You must also consider where the funds are coming from to pay for retirement if you choose to wait to claim your social security benefits. The longer you delay taking Social Security benefits the longer you will need to pull funds from your investment and retirement accounts to offset the benefits you are not receiving. We also often see a “Retirement Bump” in spending right after people retire. This usually comes from wanting to, rightfully, enjoy your retirement after you cross the finish line of working. However, now you may be pulling even more funds from your own investment and retirement accounts. The below chart helps illustrate what taking social security early and keeping your own funds invested can do to your break-even age.

3. Comparison of claim age

Determining when you should start taking Social Security will vary based on your specific circumstances. There may be additional factors such as pensions, rental income, or annuities that can influence a recommendation. By working with your CWM advisor to chart your financial course and what is right for you, your goals, and your idea of living richly you can understand the variables and choices available to you in retirement.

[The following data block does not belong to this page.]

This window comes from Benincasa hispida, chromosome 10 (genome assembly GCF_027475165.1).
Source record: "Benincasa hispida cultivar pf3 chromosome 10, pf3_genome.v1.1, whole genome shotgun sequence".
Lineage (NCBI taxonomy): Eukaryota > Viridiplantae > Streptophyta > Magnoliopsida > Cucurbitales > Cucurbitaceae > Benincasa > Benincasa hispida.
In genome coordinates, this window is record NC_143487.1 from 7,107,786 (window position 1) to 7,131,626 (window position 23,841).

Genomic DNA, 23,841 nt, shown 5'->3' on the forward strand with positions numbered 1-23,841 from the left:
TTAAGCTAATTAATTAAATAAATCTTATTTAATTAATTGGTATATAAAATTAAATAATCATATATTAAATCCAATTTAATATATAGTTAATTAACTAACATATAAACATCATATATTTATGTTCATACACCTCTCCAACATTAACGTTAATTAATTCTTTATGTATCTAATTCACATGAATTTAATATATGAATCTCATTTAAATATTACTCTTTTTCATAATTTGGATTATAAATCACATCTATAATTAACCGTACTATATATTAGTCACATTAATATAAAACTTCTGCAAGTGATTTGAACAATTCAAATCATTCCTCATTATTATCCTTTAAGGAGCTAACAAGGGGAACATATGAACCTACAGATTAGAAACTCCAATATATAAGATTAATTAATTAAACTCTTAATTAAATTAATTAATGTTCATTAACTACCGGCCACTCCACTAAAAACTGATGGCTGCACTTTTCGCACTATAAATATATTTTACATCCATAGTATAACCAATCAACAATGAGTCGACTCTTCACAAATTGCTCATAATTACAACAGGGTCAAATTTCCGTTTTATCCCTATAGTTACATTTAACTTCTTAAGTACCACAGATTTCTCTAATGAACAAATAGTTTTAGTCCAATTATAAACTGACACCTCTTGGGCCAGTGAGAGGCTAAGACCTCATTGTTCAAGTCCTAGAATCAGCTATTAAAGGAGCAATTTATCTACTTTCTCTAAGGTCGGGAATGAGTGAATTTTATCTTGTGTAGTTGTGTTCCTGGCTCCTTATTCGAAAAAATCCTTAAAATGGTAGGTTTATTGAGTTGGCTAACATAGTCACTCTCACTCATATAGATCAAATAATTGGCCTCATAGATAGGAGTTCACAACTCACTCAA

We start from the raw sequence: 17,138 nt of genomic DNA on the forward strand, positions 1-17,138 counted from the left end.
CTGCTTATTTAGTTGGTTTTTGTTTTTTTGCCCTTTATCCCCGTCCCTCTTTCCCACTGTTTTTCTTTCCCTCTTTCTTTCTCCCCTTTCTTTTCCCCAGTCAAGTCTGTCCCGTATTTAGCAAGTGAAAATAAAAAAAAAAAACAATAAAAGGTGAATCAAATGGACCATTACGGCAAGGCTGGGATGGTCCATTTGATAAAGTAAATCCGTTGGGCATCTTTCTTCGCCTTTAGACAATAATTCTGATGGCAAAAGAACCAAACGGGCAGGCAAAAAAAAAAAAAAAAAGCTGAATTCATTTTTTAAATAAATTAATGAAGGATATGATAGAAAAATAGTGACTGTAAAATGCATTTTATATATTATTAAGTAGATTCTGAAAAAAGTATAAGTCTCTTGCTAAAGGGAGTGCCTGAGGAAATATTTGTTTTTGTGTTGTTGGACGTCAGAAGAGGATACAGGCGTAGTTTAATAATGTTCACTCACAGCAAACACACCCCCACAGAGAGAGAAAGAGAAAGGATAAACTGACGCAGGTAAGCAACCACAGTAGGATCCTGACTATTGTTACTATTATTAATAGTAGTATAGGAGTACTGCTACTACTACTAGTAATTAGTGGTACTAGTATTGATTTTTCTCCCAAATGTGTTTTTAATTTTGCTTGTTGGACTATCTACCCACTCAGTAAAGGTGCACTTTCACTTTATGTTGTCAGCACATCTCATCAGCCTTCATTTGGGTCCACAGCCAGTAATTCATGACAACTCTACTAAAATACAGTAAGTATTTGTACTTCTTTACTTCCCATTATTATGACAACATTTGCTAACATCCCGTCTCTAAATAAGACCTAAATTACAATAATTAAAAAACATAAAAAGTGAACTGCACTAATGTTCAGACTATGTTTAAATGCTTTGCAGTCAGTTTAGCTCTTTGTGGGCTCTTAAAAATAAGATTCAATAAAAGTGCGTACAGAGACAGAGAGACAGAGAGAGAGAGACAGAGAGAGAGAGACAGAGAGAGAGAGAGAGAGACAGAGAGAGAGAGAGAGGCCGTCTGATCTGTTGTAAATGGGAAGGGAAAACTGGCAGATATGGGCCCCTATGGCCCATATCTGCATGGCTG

If you are interested in a more robust conversation regarding when to take Social Security or other financial topics, please Contact Us or call the office at (425) 778-6160 to schedule an appointment with your CWM advisor.

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1 What happens if I work and get Social Security retirement benefits? (n.d.). https://faq.ssa.gov/en-us/Topic/article/KA-01921
2 Arias, E., Ph. D., Kochanek, K. D., M. A., Xu, J., M. D., & Tejada-Vera, B., M. S. (2023). Provisional life expectancy estimates for 2022 [Report]. https://www.cdc.gov/nchs/data/vsrr/vsrr031.pdf
3 Arias, E., Xu, J., Kochanek, K., U.S. DEPARTMENT OF HEALTH AND HUMAN SERVICES, Centers for Disease Control and Prevention, National Center for Health Statistics, & National Vital Statistics System. (2023). United States Life Tables, 2021. In National Vital Statistics Reports (Vol. 72, Issue 12). https://www.cdc.gov/nchs/data/nvsr/nvsr72/nvsr72-12.pdf
4 Arias, E., Heron, M., Xu, J., & Division of Vital Statistics. (2017). United States Life Tables, 2014 [Journal-article]. https://www.cdc.gov/nchs/data/nvsr/nvsr66/nvsr66_04.pdf